He Left In The Nick(Name) Of Time

, , , , | Right | December 15, 2020

I work in a hotel near a popular amusement park. The area around isn’t the best, and we occasionally get some odd interactions, but nothing compares to what happened in this situation.

A man walks through the front door and heads for the stairs headed for the second floor. Since I normally work the evening shift, I assume he is a guest who checked in that morning and think nothing of it. After a few minutes, he comes back to the front desk.

Guest: “Hey, I’m trying to find my buddy on the second floor, but he never gave me his room number. Do you have a [Friend] on the second floor?”

Me: “Not that I am immediately aware of, sir, but if you give me a moment, I’ll see if I can’t find him for you. May I have your friend’s last name, please?”

Guest: “Oh, I don’t know his last name.”

I search in the computer system for a first-name of [Friend], but nothing comes up. The front desk also has cubbies for each room with the paperwork the guest has signed in each one, the names of the guest printed at the top. As I look through each cubby, I notice that the man is practically leaning over the desk, I assume to read the names, and alarm bells start ringing in my brain.

Me: “I’m sorry, sir, but I can’t find a [Friend] anywhere in our hotel for you.”

Guest: *In total seriousness* “His nickname’s ‘Johnny Hell,’ if that helps.”

Me: *Blinks* “Um, I don’t believe we keep guest’s nicknames on file, sir.”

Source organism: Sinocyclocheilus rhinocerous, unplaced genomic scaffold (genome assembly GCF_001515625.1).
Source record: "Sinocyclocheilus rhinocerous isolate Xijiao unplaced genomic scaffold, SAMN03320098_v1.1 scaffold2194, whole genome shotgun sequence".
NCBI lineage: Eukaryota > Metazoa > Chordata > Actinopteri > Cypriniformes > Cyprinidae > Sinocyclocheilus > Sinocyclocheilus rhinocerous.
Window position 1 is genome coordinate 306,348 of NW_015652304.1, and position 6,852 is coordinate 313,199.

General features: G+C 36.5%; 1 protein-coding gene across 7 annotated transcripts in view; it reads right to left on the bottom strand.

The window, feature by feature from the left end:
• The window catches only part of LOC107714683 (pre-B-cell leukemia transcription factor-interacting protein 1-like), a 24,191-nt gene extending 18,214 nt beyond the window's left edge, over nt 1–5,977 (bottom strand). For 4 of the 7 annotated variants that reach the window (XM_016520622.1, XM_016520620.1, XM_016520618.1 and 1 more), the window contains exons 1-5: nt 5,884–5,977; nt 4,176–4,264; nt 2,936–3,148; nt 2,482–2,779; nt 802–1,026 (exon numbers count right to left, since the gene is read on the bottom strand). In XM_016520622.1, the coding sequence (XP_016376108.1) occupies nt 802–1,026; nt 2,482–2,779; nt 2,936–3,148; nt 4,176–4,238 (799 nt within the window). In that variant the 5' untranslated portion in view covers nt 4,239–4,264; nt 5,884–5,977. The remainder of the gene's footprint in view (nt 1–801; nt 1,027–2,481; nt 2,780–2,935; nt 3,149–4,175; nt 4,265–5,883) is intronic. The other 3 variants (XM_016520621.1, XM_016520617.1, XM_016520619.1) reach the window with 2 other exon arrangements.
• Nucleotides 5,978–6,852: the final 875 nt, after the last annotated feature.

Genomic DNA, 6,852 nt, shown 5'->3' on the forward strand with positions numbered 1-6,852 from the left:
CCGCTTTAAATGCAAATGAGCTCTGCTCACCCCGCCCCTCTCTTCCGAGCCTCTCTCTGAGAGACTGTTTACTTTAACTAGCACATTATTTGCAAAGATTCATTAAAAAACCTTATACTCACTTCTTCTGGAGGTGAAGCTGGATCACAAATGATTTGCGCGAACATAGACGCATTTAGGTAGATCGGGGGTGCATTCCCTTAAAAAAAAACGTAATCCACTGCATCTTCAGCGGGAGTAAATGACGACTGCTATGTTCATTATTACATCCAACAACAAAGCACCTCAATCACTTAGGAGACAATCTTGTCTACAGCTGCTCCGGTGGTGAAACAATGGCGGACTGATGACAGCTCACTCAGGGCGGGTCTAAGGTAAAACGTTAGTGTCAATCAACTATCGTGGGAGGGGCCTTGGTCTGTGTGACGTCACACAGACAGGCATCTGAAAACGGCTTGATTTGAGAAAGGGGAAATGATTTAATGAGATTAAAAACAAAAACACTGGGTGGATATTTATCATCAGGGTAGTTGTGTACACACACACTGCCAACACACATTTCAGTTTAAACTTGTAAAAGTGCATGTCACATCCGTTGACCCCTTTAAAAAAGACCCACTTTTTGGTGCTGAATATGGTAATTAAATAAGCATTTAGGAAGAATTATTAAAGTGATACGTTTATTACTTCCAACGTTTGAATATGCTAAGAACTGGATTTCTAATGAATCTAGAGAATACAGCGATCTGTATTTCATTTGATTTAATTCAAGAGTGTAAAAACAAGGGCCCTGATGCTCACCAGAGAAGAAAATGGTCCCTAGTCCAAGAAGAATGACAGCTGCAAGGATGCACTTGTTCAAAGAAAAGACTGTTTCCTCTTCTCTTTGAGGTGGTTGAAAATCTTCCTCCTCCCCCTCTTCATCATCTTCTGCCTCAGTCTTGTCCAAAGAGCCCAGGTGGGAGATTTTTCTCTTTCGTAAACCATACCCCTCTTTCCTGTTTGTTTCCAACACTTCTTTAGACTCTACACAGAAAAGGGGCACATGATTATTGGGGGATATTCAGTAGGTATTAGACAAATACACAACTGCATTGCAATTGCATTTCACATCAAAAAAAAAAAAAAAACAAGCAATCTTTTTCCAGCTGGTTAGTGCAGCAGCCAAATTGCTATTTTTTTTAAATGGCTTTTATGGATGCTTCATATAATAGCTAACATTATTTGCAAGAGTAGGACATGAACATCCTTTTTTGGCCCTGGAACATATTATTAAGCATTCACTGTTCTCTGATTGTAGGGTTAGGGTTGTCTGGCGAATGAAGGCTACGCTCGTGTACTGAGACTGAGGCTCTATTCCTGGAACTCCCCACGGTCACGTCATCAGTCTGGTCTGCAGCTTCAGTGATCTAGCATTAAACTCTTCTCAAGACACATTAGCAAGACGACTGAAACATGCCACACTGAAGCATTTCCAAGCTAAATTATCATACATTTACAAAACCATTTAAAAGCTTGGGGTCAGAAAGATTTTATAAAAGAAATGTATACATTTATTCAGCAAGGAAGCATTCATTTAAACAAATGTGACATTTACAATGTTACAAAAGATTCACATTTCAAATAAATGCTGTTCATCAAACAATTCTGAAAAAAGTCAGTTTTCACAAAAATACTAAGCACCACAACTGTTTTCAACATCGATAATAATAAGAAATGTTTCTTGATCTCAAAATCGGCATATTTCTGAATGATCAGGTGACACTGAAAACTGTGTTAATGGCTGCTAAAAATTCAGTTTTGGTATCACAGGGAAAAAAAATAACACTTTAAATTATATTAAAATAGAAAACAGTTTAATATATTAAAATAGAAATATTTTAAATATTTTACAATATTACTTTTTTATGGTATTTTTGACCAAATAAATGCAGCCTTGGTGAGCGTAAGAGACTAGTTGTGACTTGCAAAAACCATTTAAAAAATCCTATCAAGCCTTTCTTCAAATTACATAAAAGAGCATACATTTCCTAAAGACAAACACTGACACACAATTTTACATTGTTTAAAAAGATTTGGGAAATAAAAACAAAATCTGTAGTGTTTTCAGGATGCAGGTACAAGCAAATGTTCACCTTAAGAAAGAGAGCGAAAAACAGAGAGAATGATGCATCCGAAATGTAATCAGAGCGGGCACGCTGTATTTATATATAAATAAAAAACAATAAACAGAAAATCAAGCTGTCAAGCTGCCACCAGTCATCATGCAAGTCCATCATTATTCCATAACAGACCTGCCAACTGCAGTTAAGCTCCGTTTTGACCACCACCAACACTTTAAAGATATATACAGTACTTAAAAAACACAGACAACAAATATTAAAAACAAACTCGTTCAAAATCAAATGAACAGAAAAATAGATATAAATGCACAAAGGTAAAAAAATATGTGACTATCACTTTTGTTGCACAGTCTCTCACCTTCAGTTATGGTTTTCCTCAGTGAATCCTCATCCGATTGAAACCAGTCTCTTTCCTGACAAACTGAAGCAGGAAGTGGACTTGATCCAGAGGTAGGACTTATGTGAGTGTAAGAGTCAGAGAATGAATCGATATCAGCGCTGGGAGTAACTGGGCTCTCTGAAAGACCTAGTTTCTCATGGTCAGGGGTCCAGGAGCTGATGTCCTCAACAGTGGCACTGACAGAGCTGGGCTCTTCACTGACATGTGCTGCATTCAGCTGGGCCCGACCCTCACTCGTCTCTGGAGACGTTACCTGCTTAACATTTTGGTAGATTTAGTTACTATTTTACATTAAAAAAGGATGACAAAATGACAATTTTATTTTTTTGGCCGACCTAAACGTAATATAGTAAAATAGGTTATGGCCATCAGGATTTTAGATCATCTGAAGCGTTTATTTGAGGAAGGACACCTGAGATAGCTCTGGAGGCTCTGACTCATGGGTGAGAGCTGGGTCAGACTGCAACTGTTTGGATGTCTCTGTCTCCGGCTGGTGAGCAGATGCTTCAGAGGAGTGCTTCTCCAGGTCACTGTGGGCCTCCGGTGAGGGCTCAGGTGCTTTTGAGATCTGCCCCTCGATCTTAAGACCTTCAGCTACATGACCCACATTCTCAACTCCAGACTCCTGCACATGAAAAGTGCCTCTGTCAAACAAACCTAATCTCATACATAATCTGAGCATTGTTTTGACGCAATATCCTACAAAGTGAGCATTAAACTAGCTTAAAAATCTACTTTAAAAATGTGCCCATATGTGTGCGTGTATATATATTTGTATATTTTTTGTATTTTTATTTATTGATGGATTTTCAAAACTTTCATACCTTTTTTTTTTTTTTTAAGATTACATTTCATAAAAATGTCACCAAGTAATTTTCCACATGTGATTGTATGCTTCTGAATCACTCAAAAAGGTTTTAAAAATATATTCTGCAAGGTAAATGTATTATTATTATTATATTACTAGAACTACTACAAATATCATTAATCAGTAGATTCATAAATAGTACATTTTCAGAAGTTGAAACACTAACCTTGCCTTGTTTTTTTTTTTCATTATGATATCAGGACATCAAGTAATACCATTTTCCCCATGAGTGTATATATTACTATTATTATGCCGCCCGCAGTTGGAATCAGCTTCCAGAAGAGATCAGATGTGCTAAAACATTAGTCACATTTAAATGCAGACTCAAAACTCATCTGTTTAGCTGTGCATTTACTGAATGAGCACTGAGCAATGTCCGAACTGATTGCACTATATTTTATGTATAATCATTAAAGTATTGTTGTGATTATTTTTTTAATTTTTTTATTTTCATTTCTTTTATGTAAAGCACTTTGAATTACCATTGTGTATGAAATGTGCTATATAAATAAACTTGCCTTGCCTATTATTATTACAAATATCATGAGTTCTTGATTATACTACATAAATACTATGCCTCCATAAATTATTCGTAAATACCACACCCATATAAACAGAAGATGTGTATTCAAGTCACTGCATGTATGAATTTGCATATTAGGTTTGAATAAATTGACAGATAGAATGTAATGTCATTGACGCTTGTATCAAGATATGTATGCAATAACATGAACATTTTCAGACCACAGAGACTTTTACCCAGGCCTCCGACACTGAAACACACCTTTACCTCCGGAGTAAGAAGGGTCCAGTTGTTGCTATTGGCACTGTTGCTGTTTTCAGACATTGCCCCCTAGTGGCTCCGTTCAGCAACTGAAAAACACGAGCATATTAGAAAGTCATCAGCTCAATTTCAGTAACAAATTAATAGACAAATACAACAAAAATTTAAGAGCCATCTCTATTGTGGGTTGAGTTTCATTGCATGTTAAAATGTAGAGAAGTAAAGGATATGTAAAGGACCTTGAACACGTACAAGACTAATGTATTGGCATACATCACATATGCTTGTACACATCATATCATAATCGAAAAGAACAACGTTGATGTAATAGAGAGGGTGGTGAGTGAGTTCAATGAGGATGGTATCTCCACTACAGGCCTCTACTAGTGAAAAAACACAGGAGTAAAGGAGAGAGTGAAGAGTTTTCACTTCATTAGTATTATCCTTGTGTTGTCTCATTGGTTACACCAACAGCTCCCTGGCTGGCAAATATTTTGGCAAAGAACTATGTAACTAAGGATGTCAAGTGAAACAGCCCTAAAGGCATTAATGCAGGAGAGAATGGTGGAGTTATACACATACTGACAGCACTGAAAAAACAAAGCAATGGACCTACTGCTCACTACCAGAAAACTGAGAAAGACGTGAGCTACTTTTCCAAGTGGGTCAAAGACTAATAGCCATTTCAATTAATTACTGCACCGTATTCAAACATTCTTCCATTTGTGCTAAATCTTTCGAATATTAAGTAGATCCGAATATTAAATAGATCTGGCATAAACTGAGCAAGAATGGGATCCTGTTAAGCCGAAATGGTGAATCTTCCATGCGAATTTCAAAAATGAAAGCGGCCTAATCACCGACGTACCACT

The guest spots a folded piece of paper on the desk with a name handwritten at the top.

Guest: “Oh, what’s the room number for that one? That’s my girl’s name, so she must be staying here.”

The piece of paper is hotel paperwork for front desk agents to keep track of what snacks we’ve sold from our little mini-mart in the lobby. The name is my own, and it is the same name on my name-tag, which is in plain sight.

Me: “That is hotel paperwork, sir. It’s my name.”

Guest: “Oh, no way! Your name’s [My Name]?! My girl’s name is [Obvious mispronunciation of my name to try and make a distinction]! It’s Arabic! That’s so cool! Are you Arabic?”

I am in fact very white — so white I am often confused for a tourist from the Midwest. My name is also very white, and is, in fact, Scottish. I know that the name he gives me as “Arabic” is not, because of my interest in onomastics, the study of names.

Me: “No, sir, I am not Arabic.”

Guest: “Oh, well, I’ll be heading out, then. See you later!”

He then leaves the lobby, saying something I can’t make out. When the next shift comes in to relieve me, I relate the incident to my coworker.

Coworker: “I think you got punk’d.”

Me: “I’m still confused as to how he thought a nickname would help him find someone in a hotel.”

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